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Greenfacts gives industry access to latest GM findings

By Anthony Fletcher , 13-Dec-2005

An online summary of a key FAO study into genetically modified food has given the food industry unprecedented access to vital information concerning the safety and potential risks of this technology.

Brussels-based Greenfacts, a non-profit organisation that aims to provide faithful summaries of authoritative scientific consensus documents on environment and health matters, is the body behind the initiative.

"Our main challenge is to put good science into words that people understand," Greenfacts general manager Jacques de Selliers told FoodNavigator.

"The problem is that if industry tries to communicate the facts, then often, their credibility is very low. Greenfacts has been able to achieve good credibility by using not industry sources but experts sources such as the FAO.

"This is something that no one has been doing."

The GreenFacts GM summary addresses issues such as how biotechnology can be applied to agriculture, whether GM foods are safe to eat and what effects could GM crops have on the environment.

Terri Raney, the editor of this FAO publication, said that the GreenFacts study on GMOs "is an excellent summary of the scientific evidence reported in The State of Food and Agriculture 2003-04".

de Selliers is an engineer by profession, and eventually found himself in technical management. "I'm used to giving facts, and finding out the scientific truth behind the rumours," he said.

"But finding them is often possible. If you listen to experts, each one has their own views."

It was this need for clarity, impartiality and validity that was behind the formation of Brussels-based Greenfacts.org in 2001. Consensus reports, which have been written and gathered together by experts, are often very lengthy and shrouded in impenetrable jargon.

Greenfacts takes these consensus documents, summarises them and puts them into everyday language. The organisation also provides three levels of detail to enable people to penetrate the report as deeply as they would like.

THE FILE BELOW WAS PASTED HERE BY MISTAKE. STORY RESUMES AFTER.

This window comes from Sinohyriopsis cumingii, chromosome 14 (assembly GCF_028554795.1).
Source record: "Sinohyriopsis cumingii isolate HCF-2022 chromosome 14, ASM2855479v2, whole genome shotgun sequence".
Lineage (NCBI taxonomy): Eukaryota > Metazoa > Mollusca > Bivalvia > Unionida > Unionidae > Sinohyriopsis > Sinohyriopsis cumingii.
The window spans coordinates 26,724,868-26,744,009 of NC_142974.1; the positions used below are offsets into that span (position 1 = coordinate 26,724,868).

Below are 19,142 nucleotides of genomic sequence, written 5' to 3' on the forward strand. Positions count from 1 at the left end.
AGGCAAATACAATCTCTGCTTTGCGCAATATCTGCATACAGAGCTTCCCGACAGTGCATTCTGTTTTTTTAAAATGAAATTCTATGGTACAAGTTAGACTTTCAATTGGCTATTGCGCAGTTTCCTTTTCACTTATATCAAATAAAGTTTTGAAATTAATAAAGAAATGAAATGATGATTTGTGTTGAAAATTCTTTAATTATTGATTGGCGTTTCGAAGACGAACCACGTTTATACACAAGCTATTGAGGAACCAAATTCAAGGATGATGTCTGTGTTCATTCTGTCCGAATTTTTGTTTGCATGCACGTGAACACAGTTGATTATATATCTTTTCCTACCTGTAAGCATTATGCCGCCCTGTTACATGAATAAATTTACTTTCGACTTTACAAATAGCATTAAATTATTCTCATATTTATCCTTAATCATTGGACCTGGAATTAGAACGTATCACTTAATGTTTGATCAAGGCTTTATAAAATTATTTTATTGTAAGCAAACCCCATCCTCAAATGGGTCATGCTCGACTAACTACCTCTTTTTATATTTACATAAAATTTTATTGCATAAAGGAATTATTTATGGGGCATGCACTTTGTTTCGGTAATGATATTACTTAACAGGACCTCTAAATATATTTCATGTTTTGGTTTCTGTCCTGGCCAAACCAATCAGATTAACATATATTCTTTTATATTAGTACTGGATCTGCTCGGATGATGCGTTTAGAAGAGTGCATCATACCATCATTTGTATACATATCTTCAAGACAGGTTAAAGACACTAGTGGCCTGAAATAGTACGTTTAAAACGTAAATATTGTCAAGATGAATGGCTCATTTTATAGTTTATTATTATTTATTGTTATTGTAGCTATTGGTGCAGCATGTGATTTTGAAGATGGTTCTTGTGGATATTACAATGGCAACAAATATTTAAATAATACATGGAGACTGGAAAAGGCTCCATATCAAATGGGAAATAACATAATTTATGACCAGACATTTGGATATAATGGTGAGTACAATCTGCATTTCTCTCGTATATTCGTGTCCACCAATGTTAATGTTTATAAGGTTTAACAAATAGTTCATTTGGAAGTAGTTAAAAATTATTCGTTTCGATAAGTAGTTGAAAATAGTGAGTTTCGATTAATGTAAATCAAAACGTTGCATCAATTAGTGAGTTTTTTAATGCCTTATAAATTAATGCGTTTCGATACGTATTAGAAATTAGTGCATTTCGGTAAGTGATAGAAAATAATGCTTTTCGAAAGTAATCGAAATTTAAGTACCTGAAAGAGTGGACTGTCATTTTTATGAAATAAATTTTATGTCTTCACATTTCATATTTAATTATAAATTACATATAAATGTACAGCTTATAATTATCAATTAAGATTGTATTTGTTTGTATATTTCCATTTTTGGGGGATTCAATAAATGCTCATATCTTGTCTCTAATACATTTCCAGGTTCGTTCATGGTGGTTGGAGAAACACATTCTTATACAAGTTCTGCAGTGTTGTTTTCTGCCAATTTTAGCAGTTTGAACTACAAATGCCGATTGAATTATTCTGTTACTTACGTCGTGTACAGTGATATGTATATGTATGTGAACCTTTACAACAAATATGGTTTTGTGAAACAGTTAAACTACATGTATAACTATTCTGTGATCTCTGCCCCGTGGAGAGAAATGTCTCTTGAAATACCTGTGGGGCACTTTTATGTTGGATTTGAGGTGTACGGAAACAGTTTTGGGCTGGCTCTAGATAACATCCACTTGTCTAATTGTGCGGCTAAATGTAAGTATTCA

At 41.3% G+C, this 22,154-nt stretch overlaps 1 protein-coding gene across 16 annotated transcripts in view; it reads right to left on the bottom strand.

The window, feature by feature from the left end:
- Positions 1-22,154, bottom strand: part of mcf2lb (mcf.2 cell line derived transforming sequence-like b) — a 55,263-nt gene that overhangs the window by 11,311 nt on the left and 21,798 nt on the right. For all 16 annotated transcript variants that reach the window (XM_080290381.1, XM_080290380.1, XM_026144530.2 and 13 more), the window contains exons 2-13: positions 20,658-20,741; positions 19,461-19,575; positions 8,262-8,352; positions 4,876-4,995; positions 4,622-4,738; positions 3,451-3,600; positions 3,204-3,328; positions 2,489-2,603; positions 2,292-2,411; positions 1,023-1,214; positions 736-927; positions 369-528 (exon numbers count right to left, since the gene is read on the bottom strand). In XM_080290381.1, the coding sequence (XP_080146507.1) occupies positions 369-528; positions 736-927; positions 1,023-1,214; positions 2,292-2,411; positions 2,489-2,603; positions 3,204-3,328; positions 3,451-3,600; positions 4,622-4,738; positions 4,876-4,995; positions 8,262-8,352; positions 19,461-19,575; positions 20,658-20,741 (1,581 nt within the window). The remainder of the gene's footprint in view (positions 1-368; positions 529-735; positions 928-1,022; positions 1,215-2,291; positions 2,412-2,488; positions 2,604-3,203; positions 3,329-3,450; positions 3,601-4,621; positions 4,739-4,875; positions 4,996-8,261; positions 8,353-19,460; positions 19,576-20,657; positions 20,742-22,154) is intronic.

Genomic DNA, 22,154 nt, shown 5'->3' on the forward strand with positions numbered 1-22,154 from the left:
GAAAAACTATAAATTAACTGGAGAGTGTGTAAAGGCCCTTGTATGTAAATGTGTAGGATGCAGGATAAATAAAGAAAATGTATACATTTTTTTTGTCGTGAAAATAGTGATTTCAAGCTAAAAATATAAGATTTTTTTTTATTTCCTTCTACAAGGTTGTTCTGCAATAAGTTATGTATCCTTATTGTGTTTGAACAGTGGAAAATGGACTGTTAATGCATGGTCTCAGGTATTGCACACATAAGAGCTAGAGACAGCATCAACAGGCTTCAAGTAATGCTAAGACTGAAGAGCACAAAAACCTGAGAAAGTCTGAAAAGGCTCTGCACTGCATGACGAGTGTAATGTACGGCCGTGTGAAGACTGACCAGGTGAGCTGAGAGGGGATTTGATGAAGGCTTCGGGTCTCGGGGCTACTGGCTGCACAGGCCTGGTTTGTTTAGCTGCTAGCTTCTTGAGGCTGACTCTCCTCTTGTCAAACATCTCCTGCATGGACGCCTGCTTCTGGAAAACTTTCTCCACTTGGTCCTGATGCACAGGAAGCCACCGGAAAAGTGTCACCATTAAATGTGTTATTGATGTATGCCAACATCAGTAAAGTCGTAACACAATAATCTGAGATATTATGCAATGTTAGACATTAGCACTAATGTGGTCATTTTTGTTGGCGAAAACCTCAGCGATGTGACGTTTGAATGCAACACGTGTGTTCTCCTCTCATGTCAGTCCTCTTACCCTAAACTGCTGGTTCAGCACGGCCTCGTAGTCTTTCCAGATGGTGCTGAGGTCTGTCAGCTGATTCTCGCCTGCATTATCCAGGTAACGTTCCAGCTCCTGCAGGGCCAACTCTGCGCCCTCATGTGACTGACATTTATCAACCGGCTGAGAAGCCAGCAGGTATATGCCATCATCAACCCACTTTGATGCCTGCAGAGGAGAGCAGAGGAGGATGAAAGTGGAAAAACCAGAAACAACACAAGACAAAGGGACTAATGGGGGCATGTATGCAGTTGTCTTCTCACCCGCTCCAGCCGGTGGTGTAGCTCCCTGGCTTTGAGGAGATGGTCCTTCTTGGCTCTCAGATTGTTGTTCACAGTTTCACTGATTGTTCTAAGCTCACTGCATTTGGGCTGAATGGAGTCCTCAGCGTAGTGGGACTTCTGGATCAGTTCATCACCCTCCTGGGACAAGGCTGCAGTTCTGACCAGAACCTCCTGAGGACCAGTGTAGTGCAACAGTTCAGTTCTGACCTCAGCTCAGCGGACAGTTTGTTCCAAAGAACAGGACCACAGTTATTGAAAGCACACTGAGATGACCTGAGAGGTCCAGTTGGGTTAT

"We have an in-house editorial team that works with external experts," said de Selliers. "The expert does the first draft, then the editorial team makes sure that the document is readable, then the expert checks it again… this goes on, back and forth, until everyone is happy."

For especially contentious issues, a preliminary review is sent to what de Selliers calls stakeholder experts. For facts concerning genetic modification, for example, a copy could be sent out to an industry expert and an environmental expert.

All documents are then peer-reviewed by three independent experts under the control of Greenfacts.org's scientific board. And of course, the original scientific document itself must be approved, which is why most come from established institutions such as the FAO.

"This process is rigorous because we really wanted to take no risks," said de Selliers. "Our aim is not to get into a debate."

de Selliers says that the organisation has more food-related publications in the pipeline. One will be a summary of the diet and nutrition 2004 publication by the World Health Organisation (WHO). After that, Greenfacts plans to summarise WHO's report on child obesity, which will be published at the same time as the main document.

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